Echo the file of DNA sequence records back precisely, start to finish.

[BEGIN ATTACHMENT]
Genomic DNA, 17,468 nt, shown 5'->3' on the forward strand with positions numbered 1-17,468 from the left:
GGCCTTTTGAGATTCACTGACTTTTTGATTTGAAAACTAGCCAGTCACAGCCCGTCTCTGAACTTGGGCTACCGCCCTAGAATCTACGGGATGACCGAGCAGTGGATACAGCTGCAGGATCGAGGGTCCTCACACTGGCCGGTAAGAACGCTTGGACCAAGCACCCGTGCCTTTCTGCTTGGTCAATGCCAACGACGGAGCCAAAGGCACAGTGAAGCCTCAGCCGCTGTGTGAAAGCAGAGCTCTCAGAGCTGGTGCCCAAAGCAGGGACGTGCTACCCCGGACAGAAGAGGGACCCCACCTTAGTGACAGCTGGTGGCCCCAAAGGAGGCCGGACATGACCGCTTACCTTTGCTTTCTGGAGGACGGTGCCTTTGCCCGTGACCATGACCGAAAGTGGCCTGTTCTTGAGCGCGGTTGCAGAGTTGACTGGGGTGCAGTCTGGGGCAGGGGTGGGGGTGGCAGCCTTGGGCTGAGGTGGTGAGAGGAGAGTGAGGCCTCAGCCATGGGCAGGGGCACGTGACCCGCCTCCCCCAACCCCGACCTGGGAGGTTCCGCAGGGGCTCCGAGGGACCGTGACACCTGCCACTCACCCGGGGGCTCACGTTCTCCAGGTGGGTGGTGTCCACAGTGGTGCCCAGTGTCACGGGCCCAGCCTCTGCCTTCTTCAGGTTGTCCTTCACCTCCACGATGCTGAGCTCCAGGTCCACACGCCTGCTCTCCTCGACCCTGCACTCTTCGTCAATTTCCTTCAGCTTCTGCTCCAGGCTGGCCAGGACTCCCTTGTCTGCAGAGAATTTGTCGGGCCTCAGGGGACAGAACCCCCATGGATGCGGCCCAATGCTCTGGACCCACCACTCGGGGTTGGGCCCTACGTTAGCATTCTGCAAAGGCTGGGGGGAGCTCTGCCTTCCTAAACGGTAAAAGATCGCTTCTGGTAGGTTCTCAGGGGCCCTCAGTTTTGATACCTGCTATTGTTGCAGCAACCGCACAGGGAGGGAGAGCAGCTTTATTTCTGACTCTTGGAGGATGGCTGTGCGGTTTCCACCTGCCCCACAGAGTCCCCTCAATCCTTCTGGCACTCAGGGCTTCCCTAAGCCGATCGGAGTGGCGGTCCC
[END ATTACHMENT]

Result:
Genomic DNA, 17,468 nt, shown 5'->3' on the forward strand with positions numbered 1-17,468 from the left:
GGCCTTTTGAGATTCACTGACTTTTTGATTTGAAAACTAGCCAGTCACAGCCCGTCTCTGAACTTGGGCTACCGCCCTAGAATCTACGGGATGACCGAGCAGTGGATACAGCTGCAGGATCGAGGGTCCTCACACTGGCCGGTAAGAACGCTTGGACCAAGCACCCGTGCCTTTCTGCTTGGTCAATGCCAACGACGGAGCCAAAGGCACAGTGAAGCCTCAGCCGCTGTGTGAAAGCAGAGCTCTCAGAGCTGGTGCCCAAAGCAGGGACGTGCTACCCCGGACAGAAGAGGGACCCCACCTTAGTGACAGCTGGTGGCCCCAAAGGAGGCCGGACATGACCGCTTACCTTTGCTTTCTGGAGGACGGTGCCTTTGCCCGTGACCATGACCGAAAGTGGCCTGTTCTTGAGCGCGGTTGCAGAGTTGACTGGGGTGCAGTCTGGGGCAGGGGTGGGGGTGGCAGCCTTGGGCTGAGGTGGTGAGAGGAGAGTGAGGCCTCAGCCATGGGCAGGGGCACGTGACCCGCCTCCCCCAACCCCGACCTGGGAGGTTCCGCAGGGGCTCCGAGGGACCGTGACACCTGCCACTCACCCGGGGGCTCACGTTCTCCAGGTGGGTGGTGTCCACAGTGGTGCCCAGTGTCACGGGCCCAGCCTCTGCCTTCTTCAGGTTGTCCTTCACCTCCACGATGCTGAGCTCCAGGTCCACACGCCTGCTCTCCTCGACCCTGCACTCTTCGTCAATTTCCTTCAGCTTCTGCTCCAGGCTGGCCAGGACTCCCTTGTCTGCAGAGAATTTGTCGGGCCTCAGGGGACAGAACCCCCATGGATGCGGCCCAATGCTCTGGACCCACCACTCGGGGTTGGGCCCTACGTTAGCATTCTGCAAAGGCTGGGGGGAGCTCTGCCTTCCTAAACGGTAAAAGATCGCTTCTGGTAGGTTCTCAGGGGCCCTCAGTTTTGATACCTGCTATTGTTGCAGCAACCGCACAGGGAGGGAGAGCAGCTTTATTTCTGACTCTTGGAGGATGGCTGTGCGGTTTCCACCTGCCCCACAGAGTCCCCTCAATCCTTCTGGCACTCAGGGCTTCCCTAAGCCGATCGGAGTGGCGGTCCC